Long-Lasting Shield Volcano Eruption? Magma from Mantle
There are indications that the eruption on the Reykjanes peninsula, Southwest Iceland, which began on Friday, last week, is a shield volcano eruption – a type of eruption that hardly has occurred since the end of the Ice Age, mbl.is reports.
An examination of its volcanic products suggests that the magma flows from a depth of 17-20 km (10-12 mi), and is of a more primitive sort that we’ve seen before.
Lava flow from shield volcanoes is generally slow, but it can continue for a long time - possibly years. Such a scenario cannot be ruled out with regard to the current eruption in Geldingadalur, Fagradalsfjall mountain, states geologist Magnús Á. Sigurgeirsson. The magma flows at a volume of 5-10 m3/second.
Among well-known shield volcanoes on the Reykjanes peninsula is Þráinsskjöldur, formed about 14,100 years ago. Another shield volcano, better known, is Skjaldbreiður, northeast of Þingvellir National Park, created 9,000 years ago.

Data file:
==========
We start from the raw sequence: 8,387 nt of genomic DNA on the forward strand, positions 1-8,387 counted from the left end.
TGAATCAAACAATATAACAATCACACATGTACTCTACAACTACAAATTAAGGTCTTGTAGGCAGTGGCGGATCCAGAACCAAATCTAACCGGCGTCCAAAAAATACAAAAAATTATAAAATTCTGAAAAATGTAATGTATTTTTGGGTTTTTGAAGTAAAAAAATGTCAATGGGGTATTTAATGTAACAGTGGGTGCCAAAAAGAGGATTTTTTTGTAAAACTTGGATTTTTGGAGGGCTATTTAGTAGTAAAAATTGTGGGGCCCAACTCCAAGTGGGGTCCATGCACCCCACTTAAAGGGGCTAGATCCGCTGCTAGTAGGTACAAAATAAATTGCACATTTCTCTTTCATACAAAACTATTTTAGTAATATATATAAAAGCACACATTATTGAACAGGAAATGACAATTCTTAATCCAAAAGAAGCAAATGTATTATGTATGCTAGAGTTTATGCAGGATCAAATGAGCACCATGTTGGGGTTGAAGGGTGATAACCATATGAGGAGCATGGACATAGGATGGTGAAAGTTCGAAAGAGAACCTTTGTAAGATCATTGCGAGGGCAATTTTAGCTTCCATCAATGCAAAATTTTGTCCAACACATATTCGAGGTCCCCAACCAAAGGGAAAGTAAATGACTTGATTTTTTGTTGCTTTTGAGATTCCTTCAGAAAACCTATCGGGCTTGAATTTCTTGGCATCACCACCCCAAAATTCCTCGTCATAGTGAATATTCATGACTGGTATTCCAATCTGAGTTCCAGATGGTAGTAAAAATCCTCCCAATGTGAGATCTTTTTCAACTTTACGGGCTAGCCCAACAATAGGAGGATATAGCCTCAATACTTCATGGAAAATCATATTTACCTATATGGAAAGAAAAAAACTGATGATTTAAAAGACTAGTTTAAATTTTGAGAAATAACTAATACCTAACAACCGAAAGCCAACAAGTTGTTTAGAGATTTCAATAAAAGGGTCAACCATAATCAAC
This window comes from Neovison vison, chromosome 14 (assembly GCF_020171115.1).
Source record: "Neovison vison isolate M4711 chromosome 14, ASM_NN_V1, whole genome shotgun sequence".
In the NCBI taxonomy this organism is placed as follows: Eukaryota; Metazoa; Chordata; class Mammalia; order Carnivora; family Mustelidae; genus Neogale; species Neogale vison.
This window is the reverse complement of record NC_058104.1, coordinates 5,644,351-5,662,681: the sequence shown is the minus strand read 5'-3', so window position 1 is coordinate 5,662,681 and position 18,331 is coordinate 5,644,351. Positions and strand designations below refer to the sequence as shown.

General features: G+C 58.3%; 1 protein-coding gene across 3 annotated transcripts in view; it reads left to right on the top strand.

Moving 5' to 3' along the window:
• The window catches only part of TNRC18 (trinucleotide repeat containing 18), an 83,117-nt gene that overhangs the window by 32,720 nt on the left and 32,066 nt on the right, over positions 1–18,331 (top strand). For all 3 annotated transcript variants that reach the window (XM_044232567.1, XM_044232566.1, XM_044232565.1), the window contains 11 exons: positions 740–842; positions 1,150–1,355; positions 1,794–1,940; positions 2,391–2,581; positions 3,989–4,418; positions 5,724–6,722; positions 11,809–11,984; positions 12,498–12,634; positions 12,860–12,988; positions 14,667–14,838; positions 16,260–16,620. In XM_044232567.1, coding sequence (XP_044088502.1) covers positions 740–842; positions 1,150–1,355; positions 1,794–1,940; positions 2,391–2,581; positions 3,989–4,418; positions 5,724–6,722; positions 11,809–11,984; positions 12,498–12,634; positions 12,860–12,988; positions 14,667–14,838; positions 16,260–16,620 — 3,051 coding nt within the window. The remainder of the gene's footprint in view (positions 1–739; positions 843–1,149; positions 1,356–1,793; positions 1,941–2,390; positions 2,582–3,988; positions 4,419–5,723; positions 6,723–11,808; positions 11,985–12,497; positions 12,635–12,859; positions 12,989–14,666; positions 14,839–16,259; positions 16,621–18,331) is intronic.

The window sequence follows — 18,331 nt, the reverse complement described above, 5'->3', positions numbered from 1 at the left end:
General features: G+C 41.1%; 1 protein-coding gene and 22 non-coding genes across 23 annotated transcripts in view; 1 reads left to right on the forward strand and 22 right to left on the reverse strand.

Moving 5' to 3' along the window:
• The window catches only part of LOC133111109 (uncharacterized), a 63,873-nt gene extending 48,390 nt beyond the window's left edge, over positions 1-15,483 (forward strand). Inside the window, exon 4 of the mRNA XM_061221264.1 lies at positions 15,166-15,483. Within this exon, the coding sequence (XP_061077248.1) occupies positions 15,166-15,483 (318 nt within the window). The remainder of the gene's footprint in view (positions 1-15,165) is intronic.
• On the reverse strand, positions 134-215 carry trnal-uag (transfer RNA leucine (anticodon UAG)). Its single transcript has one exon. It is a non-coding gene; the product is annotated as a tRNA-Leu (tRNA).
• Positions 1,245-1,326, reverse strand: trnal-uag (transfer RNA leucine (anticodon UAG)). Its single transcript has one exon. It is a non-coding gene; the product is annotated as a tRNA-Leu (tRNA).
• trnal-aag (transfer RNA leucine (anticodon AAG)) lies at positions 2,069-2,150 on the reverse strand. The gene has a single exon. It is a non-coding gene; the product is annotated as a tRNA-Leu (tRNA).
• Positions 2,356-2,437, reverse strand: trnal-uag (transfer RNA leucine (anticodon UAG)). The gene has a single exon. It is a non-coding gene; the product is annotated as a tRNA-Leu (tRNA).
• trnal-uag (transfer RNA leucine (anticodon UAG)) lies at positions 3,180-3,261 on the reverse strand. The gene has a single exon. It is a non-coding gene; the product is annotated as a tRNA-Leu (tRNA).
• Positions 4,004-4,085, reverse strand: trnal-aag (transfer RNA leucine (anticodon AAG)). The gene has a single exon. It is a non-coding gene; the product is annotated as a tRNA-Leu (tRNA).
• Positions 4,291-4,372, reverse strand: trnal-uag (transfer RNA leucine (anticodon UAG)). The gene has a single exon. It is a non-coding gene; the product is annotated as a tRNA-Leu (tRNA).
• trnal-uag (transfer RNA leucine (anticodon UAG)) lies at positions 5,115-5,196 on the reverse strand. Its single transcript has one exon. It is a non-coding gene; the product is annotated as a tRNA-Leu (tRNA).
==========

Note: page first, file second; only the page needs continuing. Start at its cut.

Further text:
By describing the composition of the magma as primitive, what geologists mean is that its compounds are more similar to those emitted from the earth’s mantle than what is commonly seen, explains Sæmundur Ari Halldórsson, research scholar at the University of Iceland Institute of Earth Sciences.
He explains that the magma from Fagradalsfjall comes directly from the earth’s mantle, without pausing in the earth’s crust. Therefore, its composition is different from that from typical fissure eruptions on the Reykjanes peninsula – it is thinner and richer in CO2.
It is too early, though, to assert that the current eruption is indeed that of a shield volcano. Before that can be done, the eruption has to be better monitored and changes in the magma followed for some time. Sæmundur points out that although there is a resemblance to large shield volcanoes in the area, smaller lava fields with just as primitive compounds do exist there as well.